U.S Human Rights Observer Team Returns from Honduras with Troubling Report
Tegucigalpa, Honduras- Nine U.S human rights observers returned to the United States this week after an intensive twelve-day investigation of the country’s worsening human rights crisis. Team members had been closely following events in Honduras since the June 28, 2009 coup d’etat that ousted democratically elected President Mel Zelaya at gunpoint. “In the last two years since the coup, despite the supposed election of current President Pepe Lobo, there has been as many as 200 political assassinations of members and leaders of the growing popular resistance front known as the FNRP- Frente Nacional de Resistencia Popular,” says Tanya Cole-director of the human rights group Witness for Peace Southwest. Several human rights organizations that are part of the U.S Honduras Solidarity Network assembled this emergency observation team to travel directly to the Aguan basin of Honduras where recent killings of campesino leaders and police/military raids of campesino communities have left dozens dead and hundreds as internal refugees. “While we were in the Aguan Region, there were two police/military raids on the same community (Los Rigores- September 16, 19) in which 22 people were temporarily detained, tortured and threatened with death. A 16 yr old was drenched in gasoline by the police and threatened with being burned. All the detainees were released with no charges filed,” reports Vicki Cervantes of Chicago’s human rights group La Voz de los de Abajo.
The US State Department recently lobbied for the re-entry of Honduras into the Organization of American States as part of an agreement facilitated by Colombia President Santos and Venezuela President Hugo Chavez in May of this year known as the Cartagena Accord. The US State Department was quick to recognize the 2009 election of Pepe Lobo while most nations in South America and Europe still do not recognize the current government of Honduras because of the political climate during the 2009 elections and the continued concerns about human rights violations in Honduras. “I am particularly concerned that the US government is perpetuating gross human rights abuses by providing military funds and training to the Honduras security forces. An example of this is the $40 million recently given by the State Department,” responds Dale Sorensen of the California based human rights group Task Force on the Americas. In May of this year 87 US congress members signed a scathing letter addressed to US Secretary Hillary Clinton regarding the continued human rights violations in Honduras asking the state department and US Embassy in Honduras to speak out against violence targeted towards human rights defenders and journalists.” When we asked the new US Ambassador Lisa Kubiske if the embassy had complied with any of the asks of congress, she replied the letter pre-dates her and “there is a time to speak out and a time not to,” quotes Brian Stefan Szittai of the Cleveland based organization Inter-Religious Task Force on Central America.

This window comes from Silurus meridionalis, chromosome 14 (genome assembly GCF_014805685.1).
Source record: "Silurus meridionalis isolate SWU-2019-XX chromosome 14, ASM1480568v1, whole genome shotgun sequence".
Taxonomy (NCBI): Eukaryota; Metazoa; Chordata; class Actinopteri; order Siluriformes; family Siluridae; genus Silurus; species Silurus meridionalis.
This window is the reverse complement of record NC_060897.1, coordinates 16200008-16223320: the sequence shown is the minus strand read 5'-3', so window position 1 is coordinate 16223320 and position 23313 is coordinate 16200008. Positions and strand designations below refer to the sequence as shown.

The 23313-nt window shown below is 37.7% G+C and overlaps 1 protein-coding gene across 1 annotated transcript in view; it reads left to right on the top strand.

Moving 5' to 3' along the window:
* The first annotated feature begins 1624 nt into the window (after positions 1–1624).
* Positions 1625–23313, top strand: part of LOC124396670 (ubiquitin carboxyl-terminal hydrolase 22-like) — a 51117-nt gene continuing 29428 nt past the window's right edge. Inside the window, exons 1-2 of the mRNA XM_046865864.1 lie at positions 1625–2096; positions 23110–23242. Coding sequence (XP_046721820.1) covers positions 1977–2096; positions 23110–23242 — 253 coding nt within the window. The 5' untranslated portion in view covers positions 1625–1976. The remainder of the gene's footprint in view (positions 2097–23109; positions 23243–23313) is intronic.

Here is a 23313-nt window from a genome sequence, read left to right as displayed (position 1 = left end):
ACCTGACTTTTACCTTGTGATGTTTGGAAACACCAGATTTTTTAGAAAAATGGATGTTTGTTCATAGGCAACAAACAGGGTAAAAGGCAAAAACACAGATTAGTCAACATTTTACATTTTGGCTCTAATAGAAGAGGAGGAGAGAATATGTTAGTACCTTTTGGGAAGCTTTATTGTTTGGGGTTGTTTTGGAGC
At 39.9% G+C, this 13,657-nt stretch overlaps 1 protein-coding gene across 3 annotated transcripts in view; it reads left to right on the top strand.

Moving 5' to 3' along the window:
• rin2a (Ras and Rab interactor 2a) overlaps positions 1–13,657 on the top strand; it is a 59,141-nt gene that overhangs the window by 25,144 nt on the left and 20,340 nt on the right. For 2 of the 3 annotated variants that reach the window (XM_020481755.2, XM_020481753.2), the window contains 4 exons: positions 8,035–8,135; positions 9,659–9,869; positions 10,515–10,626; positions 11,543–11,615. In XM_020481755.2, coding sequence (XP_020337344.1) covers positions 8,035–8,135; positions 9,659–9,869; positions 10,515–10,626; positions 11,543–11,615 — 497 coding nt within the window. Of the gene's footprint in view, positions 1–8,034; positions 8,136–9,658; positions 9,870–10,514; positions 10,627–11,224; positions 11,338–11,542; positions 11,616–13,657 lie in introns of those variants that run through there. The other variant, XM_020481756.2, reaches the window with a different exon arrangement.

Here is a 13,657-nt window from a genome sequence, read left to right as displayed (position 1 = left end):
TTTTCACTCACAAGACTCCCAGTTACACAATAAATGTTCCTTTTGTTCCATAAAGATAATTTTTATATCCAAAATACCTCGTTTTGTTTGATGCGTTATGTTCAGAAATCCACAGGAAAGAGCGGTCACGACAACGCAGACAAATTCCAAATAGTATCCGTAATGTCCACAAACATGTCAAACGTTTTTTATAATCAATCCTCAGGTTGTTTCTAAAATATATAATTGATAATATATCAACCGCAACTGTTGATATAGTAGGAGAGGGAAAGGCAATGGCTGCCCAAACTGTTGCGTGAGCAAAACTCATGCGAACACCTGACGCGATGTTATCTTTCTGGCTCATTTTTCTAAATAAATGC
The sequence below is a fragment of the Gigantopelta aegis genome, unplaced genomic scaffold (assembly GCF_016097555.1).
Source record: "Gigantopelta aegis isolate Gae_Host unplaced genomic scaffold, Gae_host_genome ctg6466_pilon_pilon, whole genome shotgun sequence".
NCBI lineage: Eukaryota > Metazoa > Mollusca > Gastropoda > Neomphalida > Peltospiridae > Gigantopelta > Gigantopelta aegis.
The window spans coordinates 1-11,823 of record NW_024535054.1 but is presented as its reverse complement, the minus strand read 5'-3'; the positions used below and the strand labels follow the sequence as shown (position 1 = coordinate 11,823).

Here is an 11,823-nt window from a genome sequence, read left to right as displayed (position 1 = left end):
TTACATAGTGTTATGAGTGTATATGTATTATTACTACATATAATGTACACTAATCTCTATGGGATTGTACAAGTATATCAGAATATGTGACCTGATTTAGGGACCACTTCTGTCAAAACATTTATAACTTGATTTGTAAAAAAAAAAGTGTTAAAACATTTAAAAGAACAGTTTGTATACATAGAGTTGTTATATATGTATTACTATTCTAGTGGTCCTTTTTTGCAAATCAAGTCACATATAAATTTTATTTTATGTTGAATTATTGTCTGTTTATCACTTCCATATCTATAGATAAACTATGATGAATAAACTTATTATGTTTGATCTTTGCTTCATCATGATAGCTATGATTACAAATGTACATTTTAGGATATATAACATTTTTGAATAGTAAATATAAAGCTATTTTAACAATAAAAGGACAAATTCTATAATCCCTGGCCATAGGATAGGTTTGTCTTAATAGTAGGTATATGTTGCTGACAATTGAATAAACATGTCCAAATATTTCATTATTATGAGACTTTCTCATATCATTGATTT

The Observer Team’s preliminary findings show that the Honduras government is not completing its part of the Cartagena Accord, which includes: 1. Free return of all exiles to Honduras with out fear of prosecution. Four are already exiled again and one is under house arrest. 2. Investigations and prosecutions for political assassinations. There continues to be a 90% impunity rate and increase in politically motivated killings. 3. The allowance for the registration of the FNRP has a political force including the creation of a new political party. In the weeks leading up to the ratification of the FNRP’s new party, the FARP, there were 3 political assassinations of leaders of the FNPR leaving an unsafe environment for the political process to freely move forward. 4. Beginning the process for a new constituent assembly to re-write the constitution. This process has not been able to proceed and many claim was the trigger for the military coup that took place June 28, 2009. “It is clear the current Honduran government has not complied to the Cartagena Accord nor made a concerted effort to complete its commitment. Even more concerning is that there are reports of threats recently made by Honduran police against international human rights groups working in the Aguan Valley,” reports observer team member Corinthian Davis of the Chicago Religious Leadership Network.
Preliminary recommendations from the September Observer Team’s findings are 1. International Human Rights Organizations increase their attention on Honduras as the electoral process is pursued by the FARP and the land struggle continues in the Aguan Basin of Honduras. 2. That US congress and State Department take concrete and public action to condemn human right violations in Honduras and withhold military/police aid from Honduras while Honduran military and police agents continue to be complicit in forced disappearances, illegal raids, illegal detentions and human rights violations across the country.